Moving target defense (MTD) is a dynamic defense methodology that provides an unpredictable attack surface by reconfiguring the network environment over time. Thus, any information that an attacker gathers from the previous configuration of the system will eventually become obsolete.
Considered a promising solution for cybersecurity in recent years, this methodology is widely combined with software diversity, cloud security and SDN security. However, quantifying the effects of MTD remains an open research topic, and researchers now adapt diverse security metrics to quantify the security of the cloud before and after deploying MTD, as for example in the paper “Comprehensive security assessment of combined MTD techniques for the cloud”. Although there are working groups on security metrics, the efficiency of security metrics and differentiation of security metrics among multiple platforms should still be studied and evaluated.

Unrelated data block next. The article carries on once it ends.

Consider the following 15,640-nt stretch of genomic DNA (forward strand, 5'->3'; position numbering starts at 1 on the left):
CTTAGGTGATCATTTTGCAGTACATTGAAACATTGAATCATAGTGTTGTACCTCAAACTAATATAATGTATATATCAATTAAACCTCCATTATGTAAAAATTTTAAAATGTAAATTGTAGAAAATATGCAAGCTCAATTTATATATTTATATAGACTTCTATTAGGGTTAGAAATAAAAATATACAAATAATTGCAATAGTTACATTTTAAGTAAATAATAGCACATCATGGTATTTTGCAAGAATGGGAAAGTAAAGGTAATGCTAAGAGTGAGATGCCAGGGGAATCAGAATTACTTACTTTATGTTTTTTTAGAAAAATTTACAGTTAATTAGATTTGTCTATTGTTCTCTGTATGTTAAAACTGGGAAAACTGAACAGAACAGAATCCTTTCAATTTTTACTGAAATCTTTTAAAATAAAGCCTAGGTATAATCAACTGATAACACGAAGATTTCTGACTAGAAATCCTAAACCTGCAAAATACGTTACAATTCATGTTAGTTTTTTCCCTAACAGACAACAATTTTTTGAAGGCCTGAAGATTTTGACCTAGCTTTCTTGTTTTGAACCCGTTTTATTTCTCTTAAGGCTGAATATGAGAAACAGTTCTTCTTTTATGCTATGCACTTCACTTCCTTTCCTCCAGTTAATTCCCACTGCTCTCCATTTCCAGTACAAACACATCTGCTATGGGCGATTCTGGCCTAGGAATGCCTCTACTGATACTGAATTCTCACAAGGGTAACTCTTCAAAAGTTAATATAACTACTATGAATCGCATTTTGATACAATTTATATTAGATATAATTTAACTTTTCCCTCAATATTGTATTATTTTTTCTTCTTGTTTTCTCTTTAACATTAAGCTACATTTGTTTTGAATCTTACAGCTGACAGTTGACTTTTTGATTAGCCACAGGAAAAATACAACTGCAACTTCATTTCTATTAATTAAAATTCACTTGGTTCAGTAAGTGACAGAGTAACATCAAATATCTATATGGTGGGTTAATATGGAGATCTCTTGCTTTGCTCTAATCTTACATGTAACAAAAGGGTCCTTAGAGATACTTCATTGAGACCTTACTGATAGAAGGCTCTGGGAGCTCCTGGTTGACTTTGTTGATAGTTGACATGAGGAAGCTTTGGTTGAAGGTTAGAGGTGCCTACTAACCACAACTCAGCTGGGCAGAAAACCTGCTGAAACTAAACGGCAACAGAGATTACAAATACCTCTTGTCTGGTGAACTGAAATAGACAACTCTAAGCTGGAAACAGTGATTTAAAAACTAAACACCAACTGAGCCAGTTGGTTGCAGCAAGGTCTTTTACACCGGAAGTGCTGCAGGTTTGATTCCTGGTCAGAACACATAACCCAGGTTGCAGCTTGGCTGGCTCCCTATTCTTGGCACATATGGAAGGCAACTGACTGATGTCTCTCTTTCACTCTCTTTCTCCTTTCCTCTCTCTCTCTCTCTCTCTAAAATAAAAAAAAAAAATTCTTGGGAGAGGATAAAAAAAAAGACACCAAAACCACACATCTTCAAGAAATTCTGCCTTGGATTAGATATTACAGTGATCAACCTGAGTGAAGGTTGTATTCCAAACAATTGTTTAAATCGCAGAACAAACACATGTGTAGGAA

Advancing the view on privacy
Since GDPR came into effect in May, privacy-related topics receive significant attention. The keynote “Achieving meaningful privacy in digital systems” was on meaningful privacy, addressing the actual societal concerns. It was pointed out that privacy should not simply be considered as secrecy, data minimization, data leakage or no collection of data.
Rather, privacy should be considered in the context of information flows, typically within the following parameters: data subject, sender, recipient, information type, and transmission principle.
In Ericsson Research, we have done work on privacy together with partners in a collaboration project with Concordia University. At the CCS, we presented a method to preserve both privacy and utility in network traces, in the context of verifying security compliance for a cloud environment, and received positive feedback.